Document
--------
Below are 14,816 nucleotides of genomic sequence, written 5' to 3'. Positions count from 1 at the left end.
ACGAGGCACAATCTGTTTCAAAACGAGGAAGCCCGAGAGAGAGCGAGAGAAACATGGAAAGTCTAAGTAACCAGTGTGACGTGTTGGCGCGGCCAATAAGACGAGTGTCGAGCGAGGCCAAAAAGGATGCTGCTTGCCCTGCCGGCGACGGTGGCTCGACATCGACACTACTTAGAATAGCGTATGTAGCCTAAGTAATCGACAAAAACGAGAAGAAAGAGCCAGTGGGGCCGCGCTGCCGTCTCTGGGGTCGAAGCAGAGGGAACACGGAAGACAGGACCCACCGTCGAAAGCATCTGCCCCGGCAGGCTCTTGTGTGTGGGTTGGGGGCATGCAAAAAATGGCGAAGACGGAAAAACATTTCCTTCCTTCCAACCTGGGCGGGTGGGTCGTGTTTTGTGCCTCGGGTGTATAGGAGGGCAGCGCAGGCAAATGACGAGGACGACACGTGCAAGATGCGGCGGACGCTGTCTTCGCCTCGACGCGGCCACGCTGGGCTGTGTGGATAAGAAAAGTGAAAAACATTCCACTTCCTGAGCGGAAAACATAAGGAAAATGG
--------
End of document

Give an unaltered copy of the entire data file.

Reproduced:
Below are 14,816 nucleotides of genomic sequence, written 5' to 3'. Positions count from 1 at the left end.
ACGAGGCACAATCTGTTTCAAAACGAGGAAGCCCGAGAGAGAGCGAGAGAAACATGGAAAGTCTAAGTAACCAGTGTGACGTGTTGGCGCGGCCAATAAGACGAGTGTCGAGCGAGGCCAAAAAGGATGCTGCTTGCCCTGCCGGCGACGGTGGCTCGACATCGACACTACTTAGAATAGCGTATGTAGCCTAAGTAATCGACAAAAACGAGAAGAAAGAGCCAGTGGGGCCGCGCTGCCGTCTCTGGGGTCGAAGCAGAGGGAACACGGAAGACAGGACCCACCGTCGAAAGCATCTGCCCCGGCAGGCTCTTGTGTGTGGGTTGGGGGCATGCAAAAAATGGCGAAGACGGAAAAACATTTCCTTCCTTCCAACCTGGGCGGGTGGGTCGTGTTTTGTGCCTCGGGTGTATAGGAGGGCAGCGCAGGCAAATGACGAGGACGACACGTGCAAGATGCGGCGGACGCTGTCTTCGCCTCGACGCGGCCACGCTGGGCTGTGTGGATAAGAAAAGTGAAAAACATTCCACTTCCTGAGCGGAAAACATAAGGAAAATGG